Writing Pulp


In crawling the Internet over the last few days, I’ve stumbled upon Michael Moorcocks’s discussion on how to write a book in three days as well as Lester Dent’s Master Plot Outline.

I have a soft spot for the pulps. I read a metric ton of them when I was a kid, and I still get distracted in the used bookstores when I stumble across a stack of them (especially some of those lurid covers). They were (and still are, really) throw-away fiction. The sort of thing that was meant to be read in an afternoon, and written in a not much longer span of time. They tend to either be tightly tied to their structure (Dent’s outline), or go off into the weeds (ala Moorcock’s model). I think you have a lot of opportunity in the pulps to come up with really weird shit. You’re not trying to change the world; you’re trying to entertain someone for an afternoon. And pay your bills.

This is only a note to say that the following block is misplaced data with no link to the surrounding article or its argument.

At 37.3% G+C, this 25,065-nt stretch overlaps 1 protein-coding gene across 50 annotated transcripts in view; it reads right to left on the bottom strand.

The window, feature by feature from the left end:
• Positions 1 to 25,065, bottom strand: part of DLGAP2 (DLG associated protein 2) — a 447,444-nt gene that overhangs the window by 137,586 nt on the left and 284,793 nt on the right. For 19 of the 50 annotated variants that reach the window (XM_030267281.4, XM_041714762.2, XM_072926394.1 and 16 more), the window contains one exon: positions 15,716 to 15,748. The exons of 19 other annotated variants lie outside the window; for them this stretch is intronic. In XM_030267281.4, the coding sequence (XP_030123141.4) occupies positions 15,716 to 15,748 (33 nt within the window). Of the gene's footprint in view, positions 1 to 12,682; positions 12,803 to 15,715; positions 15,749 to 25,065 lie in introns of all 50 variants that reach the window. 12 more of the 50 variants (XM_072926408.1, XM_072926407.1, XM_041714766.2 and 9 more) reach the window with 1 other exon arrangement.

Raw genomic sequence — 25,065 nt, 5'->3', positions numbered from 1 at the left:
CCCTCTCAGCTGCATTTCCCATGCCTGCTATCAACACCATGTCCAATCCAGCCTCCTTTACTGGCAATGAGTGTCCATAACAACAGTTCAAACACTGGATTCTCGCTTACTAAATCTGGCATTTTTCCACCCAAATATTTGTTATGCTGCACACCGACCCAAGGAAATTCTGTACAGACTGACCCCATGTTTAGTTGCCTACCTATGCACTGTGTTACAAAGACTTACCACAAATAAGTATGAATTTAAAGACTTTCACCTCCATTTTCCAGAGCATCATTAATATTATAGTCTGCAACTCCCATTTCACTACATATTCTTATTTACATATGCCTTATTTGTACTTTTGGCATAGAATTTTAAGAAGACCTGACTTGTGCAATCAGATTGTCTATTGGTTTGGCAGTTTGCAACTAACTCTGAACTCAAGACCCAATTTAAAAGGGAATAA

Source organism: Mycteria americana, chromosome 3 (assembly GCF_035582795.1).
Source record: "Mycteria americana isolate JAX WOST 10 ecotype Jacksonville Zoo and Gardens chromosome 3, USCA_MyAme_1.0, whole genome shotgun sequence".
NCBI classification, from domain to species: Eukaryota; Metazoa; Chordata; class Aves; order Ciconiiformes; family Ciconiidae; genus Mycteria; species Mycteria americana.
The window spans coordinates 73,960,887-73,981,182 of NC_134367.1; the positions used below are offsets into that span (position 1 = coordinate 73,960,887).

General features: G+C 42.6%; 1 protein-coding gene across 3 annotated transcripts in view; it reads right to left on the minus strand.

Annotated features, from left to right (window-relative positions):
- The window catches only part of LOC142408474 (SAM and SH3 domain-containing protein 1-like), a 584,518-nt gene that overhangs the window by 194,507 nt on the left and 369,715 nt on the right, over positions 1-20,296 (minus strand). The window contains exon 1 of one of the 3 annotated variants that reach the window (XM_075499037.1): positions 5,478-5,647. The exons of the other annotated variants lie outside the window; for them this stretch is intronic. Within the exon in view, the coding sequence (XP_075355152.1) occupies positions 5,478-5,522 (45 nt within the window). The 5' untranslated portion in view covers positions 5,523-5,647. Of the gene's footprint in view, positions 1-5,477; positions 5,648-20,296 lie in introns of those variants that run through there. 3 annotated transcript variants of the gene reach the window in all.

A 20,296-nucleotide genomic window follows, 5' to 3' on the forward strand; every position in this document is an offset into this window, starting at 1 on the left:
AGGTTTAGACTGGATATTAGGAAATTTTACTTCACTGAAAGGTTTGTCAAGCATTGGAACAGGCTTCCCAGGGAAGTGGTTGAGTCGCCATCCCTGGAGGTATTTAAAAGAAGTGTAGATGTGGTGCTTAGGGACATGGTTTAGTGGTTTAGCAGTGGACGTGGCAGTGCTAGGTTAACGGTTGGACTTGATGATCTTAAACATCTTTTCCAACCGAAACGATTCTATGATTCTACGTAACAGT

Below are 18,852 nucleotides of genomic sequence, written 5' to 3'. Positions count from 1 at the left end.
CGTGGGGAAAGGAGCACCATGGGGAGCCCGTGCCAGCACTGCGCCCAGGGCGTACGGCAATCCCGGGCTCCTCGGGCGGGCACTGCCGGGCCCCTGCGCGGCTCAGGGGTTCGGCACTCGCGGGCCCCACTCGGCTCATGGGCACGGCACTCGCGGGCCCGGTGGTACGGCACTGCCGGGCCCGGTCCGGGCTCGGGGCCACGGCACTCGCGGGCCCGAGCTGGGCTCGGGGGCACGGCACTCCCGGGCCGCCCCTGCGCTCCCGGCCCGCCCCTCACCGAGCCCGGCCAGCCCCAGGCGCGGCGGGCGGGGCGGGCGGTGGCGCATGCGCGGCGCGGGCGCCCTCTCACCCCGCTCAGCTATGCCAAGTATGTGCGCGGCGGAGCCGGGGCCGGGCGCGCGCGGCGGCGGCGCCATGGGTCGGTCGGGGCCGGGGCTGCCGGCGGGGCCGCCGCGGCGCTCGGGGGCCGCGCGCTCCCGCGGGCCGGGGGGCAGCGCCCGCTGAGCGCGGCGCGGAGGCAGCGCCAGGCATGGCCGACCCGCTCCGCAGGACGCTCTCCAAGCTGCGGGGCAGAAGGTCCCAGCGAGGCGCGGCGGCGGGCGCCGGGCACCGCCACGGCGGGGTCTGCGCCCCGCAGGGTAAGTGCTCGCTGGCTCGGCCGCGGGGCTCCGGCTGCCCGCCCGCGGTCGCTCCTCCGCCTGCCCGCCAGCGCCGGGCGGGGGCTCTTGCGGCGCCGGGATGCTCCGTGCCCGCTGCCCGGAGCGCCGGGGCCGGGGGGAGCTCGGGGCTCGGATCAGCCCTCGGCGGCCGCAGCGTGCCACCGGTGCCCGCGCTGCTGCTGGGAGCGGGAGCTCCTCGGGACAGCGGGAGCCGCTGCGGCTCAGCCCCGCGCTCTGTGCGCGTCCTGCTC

I know the romance market shows no sign of slowing down, and they’ve got their own rigid structure that works for them. I suppose it can be argued that boys don’t read much anymore. They’re all off playing video games (like Three Rings’ Spiral Knights, for example).

But after a few years of playing video games, I find they lack the energy of the pulps. Of course, if I could figure out a way to put the pulps into video games, I’d be able to change the world, but that would require people wanting to read, wouldn’t it?

It’s always something.

Still, I’m thinking about pulps.